Home Analysis Connected TV The connected STB, not cloud, will dominate the next decade

The connected STB, not cloud, will dominate the next decade

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Decipher, the UK media consultancy, has just published research that indicates that cord cutting is finally starting to be felt in the UK but points to weaknesses in the Smart TV consumer proposition that mean platform operator connected STBs are winning the battle for our attention. The research, which harnesses findings from a 3,000 home study plus detailed market analysis, indicates a bright future for the connected DVR especially.

According to this research, the cloud must wait. Nigel Walley, MD of Decipher, declares:  “There is an assumption that because of Smart TVs and OTT apps like Netflix we are moving to a ‘cloud’ TV world, but that is one whole generational leap away. Before then we have a decade where the super STBs dominate home media.”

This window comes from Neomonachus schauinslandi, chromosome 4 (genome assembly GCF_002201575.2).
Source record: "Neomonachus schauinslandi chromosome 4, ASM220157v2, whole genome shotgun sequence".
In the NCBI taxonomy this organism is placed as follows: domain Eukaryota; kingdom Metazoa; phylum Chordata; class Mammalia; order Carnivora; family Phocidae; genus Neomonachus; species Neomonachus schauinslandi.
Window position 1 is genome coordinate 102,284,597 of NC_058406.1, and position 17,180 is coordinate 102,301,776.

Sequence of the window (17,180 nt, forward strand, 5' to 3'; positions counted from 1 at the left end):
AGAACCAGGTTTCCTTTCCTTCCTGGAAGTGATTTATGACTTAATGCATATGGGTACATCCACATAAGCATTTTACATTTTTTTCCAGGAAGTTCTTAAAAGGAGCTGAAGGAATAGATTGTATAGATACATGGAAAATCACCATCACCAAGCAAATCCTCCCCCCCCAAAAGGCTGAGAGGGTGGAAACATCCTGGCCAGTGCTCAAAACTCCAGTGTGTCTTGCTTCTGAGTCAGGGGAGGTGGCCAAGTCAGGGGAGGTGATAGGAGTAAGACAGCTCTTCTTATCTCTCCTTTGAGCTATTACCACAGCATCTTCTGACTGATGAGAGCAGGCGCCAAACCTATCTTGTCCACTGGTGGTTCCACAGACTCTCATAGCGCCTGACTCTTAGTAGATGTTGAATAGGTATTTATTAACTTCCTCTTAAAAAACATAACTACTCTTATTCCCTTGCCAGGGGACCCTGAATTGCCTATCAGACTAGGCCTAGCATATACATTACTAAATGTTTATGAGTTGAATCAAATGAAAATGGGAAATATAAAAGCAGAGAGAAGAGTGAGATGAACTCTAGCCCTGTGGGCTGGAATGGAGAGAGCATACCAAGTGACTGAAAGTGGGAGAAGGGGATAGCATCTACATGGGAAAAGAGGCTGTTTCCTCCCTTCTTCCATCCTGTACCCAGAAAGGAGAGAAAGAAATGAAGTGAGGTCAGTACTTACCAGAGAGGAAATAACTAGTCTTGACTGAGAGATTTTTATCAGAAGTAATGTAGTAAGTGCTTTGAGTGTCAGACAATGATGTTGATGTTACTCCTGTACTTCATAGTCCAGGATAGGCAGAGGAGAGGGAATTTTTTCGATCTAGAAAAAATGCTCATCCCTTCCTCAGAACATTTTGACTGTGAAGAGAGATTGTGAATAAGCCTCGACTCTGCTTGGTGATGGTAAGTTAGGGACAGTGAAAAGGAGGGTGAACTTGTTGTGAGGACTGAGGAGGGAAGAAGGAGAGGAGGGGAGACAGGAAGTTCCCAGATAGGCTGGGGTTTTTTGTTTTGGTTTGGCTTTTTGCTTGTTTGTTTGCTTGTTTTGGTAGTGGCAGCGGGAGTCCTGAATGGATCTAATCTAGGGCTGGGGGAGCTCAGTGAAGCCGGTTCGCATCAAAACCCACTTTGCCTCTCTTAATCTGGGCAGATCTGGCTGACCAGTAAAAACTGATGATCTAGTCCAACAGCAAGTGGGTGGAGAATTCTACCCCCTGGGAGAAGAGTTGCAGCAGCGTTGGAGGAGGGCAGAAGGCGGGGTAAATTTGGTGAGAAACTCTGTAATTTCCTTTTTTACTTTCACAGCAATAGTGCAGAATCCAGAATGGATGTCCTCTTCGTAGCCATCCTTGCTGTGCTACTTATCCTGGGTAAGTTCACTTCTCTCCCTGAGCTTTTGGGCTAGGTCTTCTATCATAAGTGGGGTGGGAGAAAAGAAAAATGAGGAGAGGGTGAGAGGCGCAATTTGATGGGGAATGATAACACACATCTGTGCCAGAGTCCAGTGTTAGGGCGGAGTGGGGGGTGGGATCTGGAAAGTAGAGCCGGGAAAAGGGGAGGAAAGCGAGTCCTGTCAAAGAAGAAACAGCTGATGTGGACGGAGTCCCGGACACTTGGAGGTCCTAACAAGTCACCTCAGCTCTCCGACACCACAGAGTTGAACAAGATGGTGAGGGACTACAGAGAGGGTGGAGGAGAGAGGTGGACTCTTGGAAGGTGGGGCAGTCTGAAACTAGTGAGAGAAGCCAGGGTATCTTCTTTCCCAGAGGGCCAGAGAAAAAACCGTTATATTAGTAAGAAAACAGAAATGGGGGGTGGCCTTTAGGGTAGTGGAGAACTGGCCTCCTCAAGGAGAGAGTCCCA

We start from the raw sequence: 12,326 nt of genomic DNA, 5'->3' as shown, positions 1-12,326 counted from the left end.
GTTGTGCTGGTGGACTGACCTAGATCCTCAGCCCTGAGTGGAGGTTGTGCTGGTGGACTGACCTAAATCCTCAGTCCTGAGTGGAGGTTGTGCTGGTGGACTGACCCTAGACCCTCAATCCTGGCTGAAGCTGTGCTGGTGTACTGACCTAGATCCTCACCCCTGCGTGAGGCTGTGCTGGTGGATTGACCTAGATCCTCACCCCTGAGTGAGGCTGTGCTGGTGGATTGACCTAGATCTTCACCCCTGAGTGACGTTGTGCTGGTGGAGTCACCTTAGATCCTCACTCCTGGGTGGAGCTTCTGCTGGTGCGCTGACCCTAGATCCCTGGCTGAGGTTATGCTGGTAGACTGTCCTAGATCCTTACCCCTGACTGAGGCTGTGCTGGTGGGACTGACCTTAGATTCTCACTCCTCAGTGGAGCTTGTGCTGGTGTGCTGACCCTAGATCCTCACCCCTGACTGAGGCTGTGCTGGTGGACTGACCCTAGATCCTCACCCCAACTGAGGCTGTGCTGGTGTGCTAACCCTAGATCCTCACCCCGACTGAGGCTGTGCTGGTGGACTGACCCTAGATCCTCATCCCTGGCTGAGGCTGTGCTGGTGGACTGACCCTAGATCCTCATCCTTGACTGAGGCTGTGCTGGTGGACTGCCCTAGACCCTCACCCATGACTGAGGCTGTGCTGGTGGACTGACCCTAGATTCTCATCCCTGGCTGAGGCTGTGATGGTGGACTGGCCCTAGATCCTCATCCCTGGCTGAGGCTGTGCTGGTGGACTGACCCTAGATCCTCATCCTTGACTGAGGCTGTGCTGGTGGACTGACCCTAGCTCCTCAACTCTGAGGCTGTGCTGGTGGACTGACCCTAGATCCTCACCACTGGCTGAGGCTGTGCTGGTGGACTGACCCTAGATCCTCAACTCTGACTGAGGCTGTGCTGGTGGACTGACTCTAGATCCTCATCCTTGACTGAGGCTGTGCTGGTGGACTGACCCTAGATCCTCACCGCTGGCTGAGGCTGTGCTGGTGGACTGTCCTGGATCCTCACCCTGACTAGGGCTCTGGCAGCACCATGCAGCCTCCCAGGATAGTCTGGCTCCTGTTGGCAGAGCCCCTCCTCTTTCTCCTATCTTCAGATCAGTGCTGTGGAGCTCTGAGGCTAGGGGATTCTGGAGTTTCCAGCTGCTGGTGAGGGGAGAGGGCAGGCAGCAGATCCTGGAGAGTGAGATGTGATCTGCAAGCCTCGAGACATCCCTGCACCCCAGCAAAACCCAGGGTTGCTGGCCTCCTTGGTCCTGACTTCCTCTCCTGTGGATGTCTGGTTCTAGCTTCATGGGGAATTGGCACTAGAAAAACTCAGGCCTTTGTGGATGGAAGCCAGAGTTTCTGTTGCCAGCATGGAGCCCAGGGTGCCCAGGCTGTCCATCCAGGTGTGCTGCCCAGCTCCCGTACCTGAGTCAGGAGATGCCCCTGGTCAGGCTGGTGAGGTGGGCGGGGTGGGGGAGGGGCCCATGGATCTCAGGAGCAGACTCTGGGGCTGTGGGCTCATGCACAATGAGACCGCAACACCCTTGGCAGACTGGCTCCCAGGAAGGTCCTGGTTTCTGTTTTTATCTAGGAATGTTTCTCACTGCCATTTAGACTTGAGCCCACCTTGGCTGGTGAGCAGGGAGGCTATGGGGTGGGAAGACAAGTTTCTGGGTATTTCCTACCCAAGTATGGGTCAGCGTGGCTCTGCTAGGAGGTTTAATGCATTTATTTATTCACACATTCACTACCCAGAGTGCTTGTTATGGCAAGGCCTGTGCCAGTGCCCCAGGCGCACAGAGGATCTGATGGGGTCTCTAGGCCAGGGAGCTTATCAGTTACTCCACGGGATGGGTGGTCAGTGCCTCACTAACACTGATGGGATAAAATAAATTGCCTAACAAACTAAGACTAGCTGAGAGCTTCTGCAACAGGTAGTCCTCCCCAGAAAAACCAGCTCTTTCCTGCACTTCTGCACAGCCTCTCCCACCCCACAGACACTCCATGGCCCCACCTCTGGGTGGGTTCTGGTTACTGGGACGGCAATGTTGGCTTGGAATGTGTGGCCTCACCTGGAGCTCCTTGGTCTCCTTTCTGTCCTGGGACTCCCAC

Decipher predicts that, thanks to powerful home media servers that enable connected services and also multiroom viewing, Pay TV platforms will dominate the next decade, before OTT and cloud concepts make significant in-roads into the pay markets.

The new media servers will have implications for both player use around the house and for the ability of Pay TV channels to project themselves in a multiroom environment, the company says. “We forecast that pay channels will increase their share of total viewing, with both live channel and PVR viewing, projected into every room.”

The new research, ‘Set top boxes are fighting off the threat from Smart TVs’, is the first quarter output of Decipher’s FutureMedia 2013 programme, which reviews the UK’s changing TV landscape. This uses the quantitative research from the Decipher MediaBug home study.

There is plenty in this research to cheer Pay TV operators but also some cause for concern. “Evidence of cord cutting or shaving in pay homes that have got Smart TVs remains small but it is finally on the radar,” the company reports.

“Last year we could find no evidence. This year it appears that approximately 4% of Pay TV customers have reduced or cancelled Pay TV subs after purchasing a Smart TV.  An element of this fits with the normal churn rates the pay platforms encounter but claimed use of pay OTT apps is finally having an impact.”